Dialogue. 

A session filled with simple but graceful thoughts and concepts. Including inbuilt challenges to our thinking, and the way we usually do things when we engage in conversations at work. 

Some of those thoughts arising, standing out within the session. 
Before you begin any conversation is a moment of silence in which anything can happen. 

Real dialogue means talking with people, not at people. 

Dialogue, getting people to talk well together, is a slow process. 

Some conversations hold, others are more like a leaky bucket. 

Monologue is safe. 

The spaces in-between, is an opportunity to dialogue. 

The myths of change. If your world shifts around you, it is personal. It is felt. 

Conversations take place in a container.  Who and what is within it? 

Four pillars for powerful conversations. Active listening. Speaking with authentic voice. Suspension of judgement. Respecting. 

Why don’t we let people speak?  What is in it for us to make others silent? 

After you have thought together, what happens next? Sometimes unexpected.

The paradox that going fast can mean working really slowly. 

Stay curious, always. 

Working with emerging futures. This is what we are doing, more and more. We need to refine the plan. 

And finally. Think about joy. There are days when things are tough. Filled with emotions. When in the midst of change, when things feel difficult, find your joy. 

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Opening keynote. Simples. 

Ryan Cheyne, formally of Pets at Home and very shortly of Rental Cars, opened the CIPD NAP conference today. He shared his story about how Pets at Home achieved their multiple awards for being a great place to work. He also shared some cool animal pictures, but you had to be there to see those. 

Here’s the thing. 

What he shared was warm, funny and very very straightforward. 

Short but succinct mission statements. 

Focused and detailed training. 

Handwritten thank you notes. 

Effective recognition. 

Great recruitment focusing on hiring people who align to the mission. 

Very straightforward performance review processes. 

Good internal communication.

These are just some of the examples he talked through. 

All with an inbuilt assumption that if you get the people stuff right then the customer stuff and the financial stuf will follow.  As colleague engagement increased Pets at Home could evidence that so did customer loyalty. 

Nothing Ryan talked about was especially difficult. This is both good and bad. It’s good, because any HR department or professional could try it, at their place. Without huge investment. But there is a another side too – because if this can be done then the question arises. Why haven’t we? What is stopping us?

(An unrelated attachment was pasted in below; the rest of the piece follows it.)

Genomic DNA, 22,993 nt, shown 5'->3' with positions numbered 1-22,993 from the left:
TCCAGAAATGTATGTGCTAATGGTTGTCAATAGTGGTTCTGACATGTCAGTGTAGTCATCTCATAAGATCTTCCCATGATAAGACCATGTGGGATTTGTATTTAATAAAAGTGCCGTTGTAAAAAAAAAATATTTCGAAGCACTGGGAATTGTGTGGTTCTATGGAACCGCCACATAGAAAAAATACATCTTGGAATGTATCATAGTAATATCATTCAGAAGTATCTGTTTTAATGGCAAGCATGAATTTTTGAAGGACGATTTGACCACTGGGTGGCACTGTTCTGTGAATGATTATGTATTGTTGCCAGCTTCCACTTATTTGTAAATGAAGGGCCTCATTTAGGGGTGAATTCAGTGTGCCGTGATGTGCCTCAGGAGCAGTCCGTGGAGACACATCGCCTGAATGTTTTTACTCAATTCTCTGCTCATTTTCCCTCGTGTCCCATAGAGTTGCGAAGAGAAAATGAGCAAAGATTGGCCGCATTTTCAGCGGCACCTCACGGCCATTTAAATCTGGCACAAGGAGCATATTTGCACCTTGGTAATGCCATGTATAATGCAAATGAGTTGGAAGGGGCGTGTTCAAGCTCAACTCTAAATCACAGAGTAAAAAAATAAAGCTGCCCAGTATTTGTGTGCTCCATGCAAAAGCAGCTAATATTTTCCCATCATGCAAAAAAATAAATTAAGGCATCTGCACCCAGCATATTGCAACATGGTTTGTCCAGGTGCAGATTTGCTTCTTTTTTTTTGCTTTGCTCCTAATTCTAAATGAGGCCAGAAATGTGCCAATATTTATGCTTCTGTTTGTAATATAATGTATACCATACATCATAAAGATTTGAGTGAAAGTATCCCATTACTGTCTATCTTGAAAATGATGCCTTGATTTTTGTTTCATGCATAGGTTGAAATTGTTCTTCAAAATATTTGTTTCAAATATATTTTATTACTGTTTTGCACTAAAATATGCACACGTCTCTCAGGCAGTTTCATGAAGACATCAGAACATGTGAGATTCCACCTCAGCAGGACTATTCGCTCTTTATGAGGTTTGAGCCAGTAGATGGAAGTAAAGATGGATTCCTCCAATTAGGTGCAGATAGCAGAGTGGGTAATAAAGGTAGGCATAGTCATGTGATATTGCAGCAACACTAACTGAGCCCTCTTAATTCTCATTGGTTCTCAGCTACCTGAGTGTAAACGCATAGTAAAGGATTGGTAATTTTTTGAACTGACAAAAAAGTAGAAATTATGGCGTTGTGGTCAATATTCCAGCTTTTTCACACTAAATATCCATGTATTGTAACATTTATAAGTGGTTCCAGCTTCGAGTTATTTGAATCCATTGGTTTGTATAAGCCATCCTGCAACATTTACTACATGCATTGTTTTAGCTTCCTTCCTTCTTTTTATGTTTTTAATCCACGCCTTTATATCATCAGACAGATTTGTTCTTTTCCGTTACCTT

Pets at Home created an amazing workplace by getting the basic people stuff right. 

 Maybe this session should be seen as a challenge. 

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Driving effective international collaboration

The CIPD’s purpose, Championing better work and better working lives is set against the backdrop of ‘an urgent and critical need to ensure the ways we work, our workforces and workplace cultures are fit for today and drive performance and growth for the future.

Following this, a key characteristic of today’s working world is that individual roles, teams and organisations have become increasingly international, and this ongoing development brings with it a host of challenges, which may affect effectiveness and success in such environments.

Why is international communication and collaboration challenging?

Four key challenges that are intensified when doing business internationally are uncertainty, complexity, conflict and diversity.

Uncertainty

When working in international environments, we soon see that the norms we are used to are no longer universal norms and that people, teams, internal business units and even partner companies operate in different ways. This, you might say, is no different to working in domestic settings, though when others are communicating in a different language, or with different cultural norms and expectations, such situations can arise a lot more easily.

International environments are characterized by uncertainty.

Complexity

In international teams or organisations there are very often paradoxical structures with teams being hierarchical, flat and matrixed at the same time.

Individuals and teams may find it challenging to receive one set of guidelines from the international parent company, on one hand, and apparently observe a different set of behaviours in the execution of tasks and actions at a local or national level.

Additionally, local laws which may affect global processes, may exist or teams may be set up differently due to local infrastructure, time zones and other considerations.

International environments are complex.

Conflict

As misunderstandings are more likely to occur, so too is conflict. Building trust and relationships can be more challenging, as expectations associated with certain perceived norms can differ wildly, and sensitivities and priorities of others may not be so easily identifiable. This can all be further intensified when the business relationships are purely virtual in nature, as it is often the case that those working internationally will never meet their counterparts face to face.

International environments are prone to conflict

Diversity

With different people, organisations and cultures come different ways of doing things. These often challenge our own norms and preferences in approaching tasks and activities, especially in international environments.

International environments, by their very nature, have high levels of diversity.

The goal in thinking about these four key areas of challenge is not to eliminate them. We can’t; they will always be there. Instead, we need to learn to accept them, minimize their impact, adapt and even draw from them to turn potential threats into benefits and opportunities, such as driving innovation and enabling new ways of thinking or doing things.

Following this year’s CIPD NAP conference motto, or theme, ‘Creating an Amazing workplace … through well-being and engagement: improving performance and the bottom line,’ I’ll be exploring these challenges in looking at improving engagement and driving performance in my pre-conference talk on Friday 19th at 10:00. Please come along or visit our stand at the event.

Mike Hogan, Director, York Associates International Ltd.

Established in 1980, York Associates is a leading provider of international team and leadership training and coaching (ILM endorsed). It has a training centre in York, UK, and also delivers on-site at a range of client locations worldwide. www.york-associates.co.uk